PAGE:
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A British D-Day veteran celebrates turning 100, but the big event is yet to come


LONDON (AP) — British D-Day veteran Bill Gladden turned 100 on Saturday, a day after his niece threw a surprise birthday party for him. It was a big fuss he didn’t really expect, though the old soldier had tears in his eyes long before he caught sight of a cake decorated with a replica of his uniform and the medals he earned.

But Gladden isn’t focused on his birthday this year, big as it is. He’s looking six months down the road.

That’s because the event he really wants to attend is the 80th anniversary of the D-Day landings on June 6. It may be the last of the big events marking the beginning of the end of World War II in Europe because so few of the 850,000 troops who took part remain. Gladden wants to be there to honor those who are gone — to remind people that victory did not come cheap.

“If I could do that this year, I should be happy,'' he told The Associated Press from his home in Haverhill, eastern England, where he still lives on his own. ”Well, I am happy now, but I should be more happy.”

A dispatch rider with the 6th Airborne Reconnaissance Regiment, Gladden landed behind the front lines on D-Day, June 6, 1944, in a wooden glider loaded with six motorcycles and a 17,000-pound (7,700-kilogram) tank. The unit was part of an operation charged with securing bridges over the River Orne and Caen Canal so they could be used by Allied forces moving inland from the Normandy beaches.

Based in an orchard outside the village of Ranville, Gladden spent 12 days making forays into the surrounding countryside to check out reports of enemy activity.

On June 16, he carried two injured soldiers into a barn that was being used as a makeshift field hospital. Two days later, he found himself at the same barn, his right ankle shattered by machine gun fire.

Lying on the grass outside the hospital, he read the treatment label pinned to his tunic:

“Amputation considered. Large deep wound in right ankle. Compound fracture of both tibia and fibula. All extension tendons destroyed. Evacuate.”

Gladden didn’t lose his leg, but he spent the next three years in the hospital as doctors performed a series of surgeries, including tendon transplants, skin and bone grafts.

After the war, Gladden married Marine Warne, an army driver he met in 1943, and spent 40 years working for Siemens and Pearl Insurance. They had a daughter.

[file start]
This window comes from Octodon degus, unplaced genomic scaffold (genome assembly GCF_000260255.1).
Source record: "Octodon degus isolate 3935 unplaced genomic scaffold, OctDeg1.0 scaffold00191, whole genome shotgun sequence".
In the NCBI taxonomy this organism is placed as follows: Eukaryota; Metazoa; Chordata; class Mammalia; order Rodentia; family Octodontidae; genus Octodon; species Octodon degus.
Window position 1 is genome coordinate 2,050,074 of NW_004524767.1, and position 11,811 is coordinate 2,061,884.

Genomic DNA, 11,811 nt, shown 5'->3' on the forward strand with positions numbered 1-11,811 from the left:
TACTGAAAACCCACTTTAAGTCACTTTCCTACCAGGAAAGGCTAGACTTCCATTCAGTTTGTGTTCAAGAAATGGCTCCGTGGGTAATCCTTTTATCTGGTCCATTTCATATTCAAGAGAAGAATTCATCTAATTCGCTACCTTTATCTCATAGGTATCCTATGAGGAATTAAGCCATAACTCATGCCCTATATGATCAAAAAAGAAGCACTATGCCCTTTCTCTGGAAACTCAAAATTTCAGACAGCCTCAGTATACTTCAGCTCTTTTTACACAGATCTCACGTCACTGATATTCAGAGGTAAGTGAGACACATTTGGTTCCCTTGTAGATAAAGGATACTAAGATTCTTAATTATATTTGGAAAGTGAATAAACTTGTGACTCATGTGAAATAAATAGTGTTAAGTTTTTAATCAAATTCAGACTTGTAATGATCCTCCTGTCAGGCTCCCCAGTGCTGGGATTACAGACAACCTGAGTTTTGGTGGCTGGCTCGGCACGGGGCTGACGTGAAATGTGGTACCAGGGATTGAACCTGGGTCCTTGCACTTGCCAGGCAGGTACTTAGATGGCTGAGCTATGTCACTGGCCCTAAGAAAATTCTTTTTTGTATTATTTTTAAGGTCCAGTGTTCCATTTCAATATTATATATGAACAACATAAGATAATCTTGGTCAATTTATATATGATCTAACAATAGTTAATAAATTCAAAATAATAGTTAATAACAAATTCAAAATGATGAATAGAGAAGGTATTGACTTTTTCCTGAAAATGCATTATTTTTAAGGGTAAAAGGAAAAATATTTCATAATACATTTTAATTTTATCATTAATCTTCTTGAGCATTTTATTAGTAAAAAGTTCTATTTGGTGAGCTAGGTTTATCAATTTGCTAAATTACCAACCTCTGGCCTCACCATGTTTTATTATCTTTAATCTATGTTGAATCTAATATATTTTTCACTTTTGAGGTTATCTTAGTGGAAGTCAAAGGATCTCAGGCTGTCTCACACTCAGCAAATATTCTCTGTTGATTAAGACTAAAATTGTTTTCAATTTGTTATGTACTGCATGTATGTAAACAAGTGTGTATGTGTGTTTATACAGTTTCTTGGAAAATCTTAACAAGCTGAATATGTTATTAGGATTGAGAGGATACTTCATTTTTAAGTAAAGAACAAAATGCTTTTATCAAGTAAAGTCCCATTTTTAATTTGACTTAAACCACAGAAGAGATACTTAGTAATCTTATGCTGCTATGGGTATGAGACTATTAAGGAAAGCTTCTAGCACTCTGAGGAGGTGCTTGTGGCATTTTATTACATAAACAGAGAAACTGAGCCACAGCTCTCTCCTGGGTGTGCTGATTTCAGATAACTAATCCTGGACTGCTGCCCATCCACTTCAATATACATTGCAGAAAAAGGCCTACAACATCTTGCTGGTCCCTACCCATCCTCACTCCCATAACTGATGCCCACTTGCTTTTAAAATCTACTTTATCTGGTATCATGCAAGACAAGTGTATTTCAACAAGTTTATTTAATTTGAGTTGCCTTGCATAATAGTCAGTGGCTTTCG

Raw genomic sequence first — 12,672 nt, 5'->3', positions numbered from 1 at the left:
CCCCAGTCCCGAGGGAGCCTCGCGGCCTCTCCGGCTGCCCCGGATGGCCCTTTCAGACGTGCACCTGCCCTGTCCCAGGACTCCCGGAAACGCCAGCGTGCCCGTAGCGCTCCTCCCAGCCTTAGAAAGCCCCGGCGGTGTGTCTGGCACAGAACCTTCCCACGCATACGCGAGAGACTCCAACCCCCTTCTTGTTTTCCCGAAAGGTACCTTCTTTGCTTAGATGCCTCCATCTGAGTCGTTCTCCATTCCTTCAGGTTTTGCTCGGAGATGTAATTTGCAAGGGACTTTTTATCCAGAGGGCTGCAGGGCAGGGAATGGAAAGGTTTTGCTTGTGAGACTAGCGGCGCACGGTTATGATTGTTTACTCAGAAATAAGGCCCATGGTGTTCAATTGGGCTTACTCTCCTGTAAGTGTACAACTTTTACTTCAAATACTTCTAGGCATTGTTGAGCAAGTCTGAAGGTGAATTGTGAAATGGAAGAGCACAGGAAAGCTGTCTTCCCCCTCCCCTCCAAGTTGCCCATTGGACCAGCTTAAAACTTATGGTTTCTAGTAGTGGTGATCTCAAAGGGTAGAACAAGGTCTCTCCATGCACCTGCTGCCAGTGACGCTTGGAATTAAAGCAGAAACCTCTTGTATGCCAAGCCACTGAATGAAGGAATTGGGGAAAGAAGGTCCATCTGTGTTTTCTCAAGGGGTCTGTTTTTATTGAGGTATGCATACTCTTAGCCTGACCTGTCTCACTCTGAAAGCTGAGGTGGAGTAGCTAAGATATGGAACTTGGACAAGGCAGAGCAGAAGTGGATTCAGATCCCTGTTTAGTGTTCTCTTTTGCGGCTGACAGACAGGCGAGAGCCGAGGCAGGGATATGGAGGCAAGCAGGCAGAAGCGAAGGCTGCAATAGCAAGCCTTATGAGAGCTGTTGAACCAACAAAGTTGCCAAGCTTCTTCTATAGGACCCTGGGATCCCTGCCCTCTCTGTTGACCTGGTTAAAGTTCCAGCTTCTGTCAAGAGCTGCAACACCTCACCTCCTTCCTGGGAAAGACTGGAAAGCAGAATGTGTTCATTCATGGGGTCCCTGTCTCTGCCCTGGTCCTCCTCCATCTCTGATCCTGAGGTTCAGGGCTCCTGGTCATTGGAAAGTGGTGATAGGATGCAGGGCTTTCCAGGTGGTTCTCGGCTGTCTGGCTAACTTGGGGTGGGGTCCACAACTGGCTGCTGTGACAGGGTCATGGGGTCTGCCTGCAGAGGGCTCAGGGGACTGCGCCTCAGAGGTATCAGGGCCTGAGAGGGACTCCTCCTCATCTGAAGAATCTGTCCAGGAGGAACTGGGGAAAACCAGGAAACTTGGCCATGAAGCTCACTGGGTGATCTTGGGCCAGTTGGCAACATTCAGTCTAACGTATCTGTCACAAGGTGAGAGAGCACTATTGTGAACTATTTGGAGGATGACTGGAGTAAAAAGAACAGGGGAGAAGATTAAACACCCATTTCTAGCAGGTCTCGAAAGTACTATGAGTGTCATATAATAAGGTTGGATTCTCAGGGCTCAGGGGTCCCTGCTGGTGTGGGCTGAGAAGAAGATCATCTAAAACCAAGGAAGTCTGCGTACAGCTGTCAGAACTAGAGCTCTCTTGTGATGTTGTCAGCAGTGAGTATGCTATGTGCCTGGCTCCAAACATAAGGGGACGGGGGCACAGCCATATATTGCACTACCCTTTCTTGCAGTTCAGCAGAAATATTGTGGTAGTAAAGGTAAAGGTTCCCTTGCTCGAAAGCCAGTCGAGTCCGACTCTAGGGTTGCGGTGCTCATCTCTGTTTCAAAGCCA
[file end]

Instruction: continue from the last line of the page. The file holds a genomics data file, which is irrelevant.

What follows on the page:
These days he’s more likely to talk about how proud he is of his family than he is to reminisce about D-Day. But his wartime story is preserved in a scrapbook that includes a newspaper clipping about “the tanks that were built to fly,” his drawings and other memorabilia.

There’s also a scrap of parachute left behind by one of the paratroopers who landed in the orchard at Ranville. As he lay in the hospital recovering from his wounds, Gladden painstakingly stitched his unit’s shoulder insignia into the fabric.

The edges are frayed and discolored after eight decades, but “Royal Armoured Corps” still stands out in an arc of red lettering on a yellow background. Underneath is a silhouette of Pegasus, the flying horse, over the word “Airborne.”

“These are the flashes we wore on our battledress blouses,” says the caption in neat block letters.

Nothing has faded from memory though. At his party, people celebrated his service and offered a booming happy birthday chorus.

“I just think he’s a legend, what he’s been through, what he’s seen, what he’s done,'' said his niece, Kaye Thorpe. “He’s just amazing, and he’s still bright as a button on top.''

For men like Bill Gladden, though, there was no I in D-Day. Even as he celebrated his 100th birthday, somehow it wasn’t just about him. Instead, he echoed the words of many who survived the invasion.

“When you think of all those young lives that lay in those cemeteries abroad, the Allies and us won the war but (victory) was a very expensive one, life-wise,'' he said. “Because so many youngsters died.''


Associated Press writers Mayuko Ono and Alastair Grant contributed